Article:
On June 7, 2017, the OECD held a signing ceremony for the Multilateral Convention to Implement Tax Treaty Related Measures to Prevent BEPS (“MLI”). See BEPS Action 15. 67 countries and jurisdictions signed the MLI and eight jurisdictions have expressed their intent to sign. The OECD expects an additional 25-30 countries to sign the MLI. Approximately 1,100 tax treaties will be modified by the MLI, which implements Action 2 (Neutralizing the Effects of Hybrid Mismatch Arrangements), Action 6 (Preventing the Granting of Treaty Benefits in Inappropriate Circumstances), Action 7 (Preventing the Artificial Avoidance of PE Status), and Action 14 (Making Dispute Resolution Mechanisms More Effective).
Also on June 7, the OECD released FAQs on the MLI, as well as an Information Brochure and a Step-by-Step Guide to applying the MLI, which sits alongside a jurisdiction’s existing tax treaties and any amending protocols. The MLI may modify tax treaties (also referred to in the Explanatory Statement as “Covered Tax Agreements”) between two or more parties to the agreement. If either Contracting Jurisdiction to the Covered Tax Agreement makes a reservation on the application of a provision of the MLI, then the MLI provision for which the reservation is made does not apply and does not modify the agreement.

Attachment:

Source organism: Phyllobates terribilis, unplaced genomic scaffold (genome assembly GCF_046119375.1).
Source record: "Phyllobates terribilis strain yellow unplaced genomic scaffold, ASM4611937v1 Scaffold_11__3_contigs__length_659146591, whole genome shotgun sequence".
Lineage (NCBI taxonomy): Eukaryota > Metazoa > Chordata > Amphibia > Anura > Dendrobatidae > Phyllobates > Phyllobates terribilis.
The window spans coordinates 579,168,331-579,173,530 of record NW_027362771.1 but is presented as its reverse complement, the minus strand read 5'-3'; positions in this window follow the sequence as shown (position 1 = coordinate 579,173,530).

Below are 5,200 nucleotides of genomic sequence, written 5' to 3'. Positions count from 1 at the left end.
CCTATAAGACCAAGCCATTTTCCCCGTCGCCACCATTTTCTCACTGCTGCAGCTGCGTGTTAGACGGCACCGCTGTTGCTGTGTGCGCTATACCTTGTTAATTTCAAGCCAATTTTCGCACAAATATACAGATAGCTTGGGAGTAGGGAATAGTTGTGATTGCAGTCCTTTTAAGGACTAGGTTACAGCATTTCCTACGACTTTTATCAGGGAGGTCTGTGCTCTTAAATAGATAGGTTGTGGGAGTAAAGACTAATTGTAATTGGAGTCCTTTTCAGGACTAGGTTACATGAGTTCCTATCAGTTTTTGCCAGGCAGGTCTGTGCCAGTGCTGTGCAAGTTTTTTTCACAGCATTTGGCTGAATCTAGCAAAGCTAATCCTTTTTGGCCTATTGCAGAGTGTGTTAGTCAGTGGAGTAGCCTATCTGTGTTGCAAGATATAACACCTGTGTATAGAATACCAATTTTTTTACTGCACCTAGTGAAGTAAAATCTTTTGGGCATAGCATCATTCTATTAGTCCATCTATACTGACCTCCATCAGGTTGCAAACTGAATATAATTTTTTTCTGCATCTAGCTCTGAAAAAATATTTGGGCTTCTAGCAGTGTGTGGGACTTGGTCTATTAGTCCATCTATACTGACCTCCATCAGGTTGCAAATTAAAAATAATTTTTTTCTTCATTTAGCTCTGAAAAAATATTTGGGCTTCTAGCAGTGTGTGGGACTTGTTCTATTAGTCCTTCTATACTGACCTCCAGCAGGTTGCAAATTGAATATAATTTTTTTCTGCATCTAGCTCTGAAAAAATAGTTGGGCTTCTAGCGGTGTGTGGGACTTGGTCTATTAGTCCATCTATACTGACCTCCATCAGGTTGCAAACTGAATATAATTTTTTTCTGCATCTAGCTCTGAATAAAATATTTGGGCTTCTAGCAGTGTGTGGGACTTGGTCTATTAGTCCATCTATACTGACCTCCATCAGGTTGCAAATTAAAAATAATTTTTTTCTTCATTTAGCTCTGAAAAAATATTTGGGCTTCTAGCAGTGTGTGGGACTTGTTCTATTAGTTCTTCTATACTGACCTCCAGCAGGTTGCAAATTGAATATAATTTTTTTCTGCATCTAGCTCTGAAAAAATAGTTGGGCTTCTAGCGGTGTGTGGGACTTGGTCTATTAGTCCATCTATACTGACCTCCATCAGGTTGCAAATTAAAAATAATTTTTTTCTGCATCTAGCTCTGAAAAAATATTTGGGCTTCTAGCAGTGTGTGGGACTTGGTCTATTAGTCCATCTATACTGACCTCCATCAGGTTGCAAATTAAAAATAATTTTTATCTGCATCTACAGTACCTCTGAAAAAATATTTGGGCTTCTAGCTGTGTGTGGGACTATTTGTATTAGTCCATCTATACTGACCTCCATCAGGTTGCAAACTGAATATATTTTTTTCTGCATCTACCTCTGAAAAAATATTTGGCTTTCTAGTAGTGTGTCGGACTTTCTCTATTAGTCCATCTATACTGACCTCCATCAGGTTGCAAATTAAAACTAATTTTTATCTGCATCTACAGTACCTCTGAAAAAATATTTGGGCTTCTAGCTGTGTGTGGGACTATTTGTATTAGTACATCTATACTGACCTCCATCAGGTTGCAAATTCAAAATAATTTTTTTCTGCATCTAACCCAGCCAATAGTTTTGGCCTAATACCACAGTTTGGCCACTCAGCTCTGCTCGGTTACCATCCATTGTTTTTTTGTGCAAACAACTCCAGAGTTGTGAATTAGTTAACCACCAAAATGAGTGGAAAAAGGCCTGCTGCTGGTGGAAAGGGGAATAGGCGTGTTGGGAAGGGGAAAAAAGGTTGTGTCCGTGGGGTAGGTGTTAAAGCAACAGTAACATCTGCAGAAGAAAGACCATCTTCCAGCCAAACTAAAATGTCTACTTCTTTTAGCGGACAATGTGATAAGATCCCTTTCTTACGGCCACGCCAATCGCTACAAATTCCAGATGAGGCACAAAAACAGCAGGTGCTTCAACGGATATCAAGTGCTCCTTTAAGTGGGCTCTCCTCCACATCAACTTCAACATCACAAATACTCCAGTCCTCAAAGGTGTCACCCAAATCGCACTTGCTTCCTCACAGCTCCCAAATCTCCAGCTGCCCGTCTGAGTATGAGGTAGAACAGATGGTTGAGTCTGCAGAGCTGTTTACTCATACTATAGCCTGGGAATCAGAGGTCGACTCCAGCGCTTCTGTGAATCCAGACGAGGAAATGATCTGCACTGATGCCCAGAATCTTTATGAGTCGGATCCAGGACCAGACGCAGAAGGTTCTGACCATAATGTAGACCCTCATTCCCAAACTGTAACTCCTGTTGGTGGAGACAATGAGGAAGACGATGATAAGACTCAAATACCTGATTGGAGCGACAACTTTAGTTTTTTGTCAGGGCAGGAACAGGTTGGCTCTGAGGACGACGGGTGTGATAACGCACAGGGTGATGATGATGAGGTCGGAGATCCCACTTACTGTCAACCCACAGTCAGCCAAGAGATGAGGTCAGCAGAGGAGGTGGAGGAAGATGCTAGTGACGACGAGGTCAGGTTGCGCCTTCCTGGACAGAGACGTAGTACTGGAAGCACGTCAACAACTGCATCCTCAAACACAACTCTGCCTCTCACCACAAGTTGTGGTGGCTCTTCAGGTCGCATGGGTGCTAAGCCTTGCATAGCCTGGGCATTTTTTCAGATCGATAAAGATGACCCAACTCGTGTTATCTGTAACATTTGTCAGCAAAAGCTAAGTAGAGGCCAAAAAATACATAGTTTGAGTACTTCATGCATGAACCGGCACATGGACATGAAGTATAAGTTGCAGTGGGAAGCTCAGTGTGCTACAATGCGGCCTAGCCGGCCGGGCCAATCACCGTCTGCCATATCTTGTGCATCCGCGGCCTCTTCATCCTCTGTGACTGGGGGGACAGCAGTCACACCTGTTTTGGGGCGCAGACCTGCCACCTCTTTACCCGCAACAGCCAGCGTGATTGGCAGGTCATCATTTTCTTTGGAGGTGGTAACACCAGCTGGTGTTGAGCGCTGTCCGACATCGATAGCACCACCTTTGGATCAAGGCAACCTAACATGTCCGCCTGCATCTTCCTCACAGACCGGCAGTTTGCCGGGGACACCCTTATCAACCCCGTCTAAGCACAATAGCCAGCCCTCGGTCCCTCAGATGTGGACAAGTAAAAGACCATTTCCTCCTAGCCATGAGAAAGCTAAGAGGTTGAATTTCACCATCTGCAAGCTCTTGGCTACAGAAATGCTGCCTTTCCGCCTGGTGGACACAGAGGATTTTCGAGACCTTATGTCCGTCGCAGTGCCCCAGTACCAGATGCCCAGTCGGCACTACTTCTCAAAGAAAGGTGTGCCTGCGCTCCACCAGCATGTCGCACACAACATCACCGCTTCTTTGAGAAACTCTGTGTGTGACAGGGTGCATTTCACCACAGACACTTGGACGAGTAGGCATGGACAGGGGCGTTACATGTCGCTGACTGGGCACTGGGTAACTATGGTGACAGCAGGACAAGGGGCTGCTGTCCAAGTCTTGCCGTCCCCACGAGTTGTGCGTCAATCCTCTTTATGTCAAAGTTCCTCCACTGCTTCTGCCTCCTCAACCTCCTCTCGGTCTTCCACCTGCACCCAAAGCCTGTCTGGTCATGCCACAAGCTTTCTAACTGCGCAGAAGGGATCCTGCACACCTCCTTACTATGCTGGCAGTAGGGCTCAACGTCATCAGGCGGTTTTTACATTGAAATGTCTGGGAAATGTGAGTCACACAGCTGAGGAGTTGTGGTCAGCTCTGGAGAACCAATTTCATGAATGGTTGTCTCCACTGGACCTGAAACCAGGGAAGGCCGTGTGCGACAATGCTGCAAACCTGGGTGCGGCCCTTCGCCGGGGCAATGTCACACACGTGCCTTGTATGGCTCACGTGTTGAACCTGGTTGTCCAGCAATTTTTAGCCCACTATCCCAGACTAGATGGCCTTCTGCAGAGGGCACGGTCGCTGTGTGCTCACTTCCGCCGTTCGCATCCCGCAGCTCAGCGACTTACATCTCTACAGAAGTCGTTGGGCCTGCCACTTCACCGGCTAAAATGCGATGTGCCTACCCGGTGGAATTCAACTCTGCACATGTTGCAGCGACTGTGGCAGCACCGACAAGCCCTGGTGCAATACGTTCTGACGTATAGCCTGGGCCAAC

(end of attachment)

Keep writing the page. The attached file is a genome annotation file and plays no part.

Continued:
It is likely that the first modifications to covered treaties will become effective during 2018. The entry into effect of the modifications is linked to the completion of the ratification procedures in the jurisdictions that are parties to the covered tax treaty. Signatories ratify the MLI in accordance with their domestic procedures. The MLI will enter into force three months after the deposit of the fifth instrument of ratification, acceptance or approval. Six months after the MLI has entered into force, it will take effect for taxes levied (except for taxes withheld at source).
With respect to BEPS Action 6, the Principal Purposes Test (PPT) will apply to all treaties covered by the MLI. In addition, 12 signatories have chosen to supplement the PPT with a simplified Limitation on Benefits (LOB) test, including Argentina, Armenia, Bulgaria, Chile, Colombia, India, Indonesia, Mexico, Russia, Senegal, Slovak Republic and Uruguay. Once introduced to a tax treaty through the MLI or bilateral negotiations, the PPT would apply to the treaty in its entirety and would address all cases of treaty abuse. Under the PPT, if one of the principal purposes of transactions or arrangements is to obtain treaty benefits, these benefits would be denied unless it is established that granting these benefits would be in accordance with the object and purpose of the provisions of the treaty. The PPT is a subjective test.
At the time of signature on June 7, there were 25 signatories signing up for the arbitration provisions provided for in the MLI: Andorra, Australia, Austria, Belgium, Canada, Fiji, Finland, France, Germany, Greece, Ireland, Italy, Liechtenstein, Luxembourg, Malta, the Netherlands, New Zealand, Portugal, Singapore, Slovenia, Spain, Sweden, Switzerland, and the U.K. This will lead to the introduction of arbitration to over 150 existing treaties.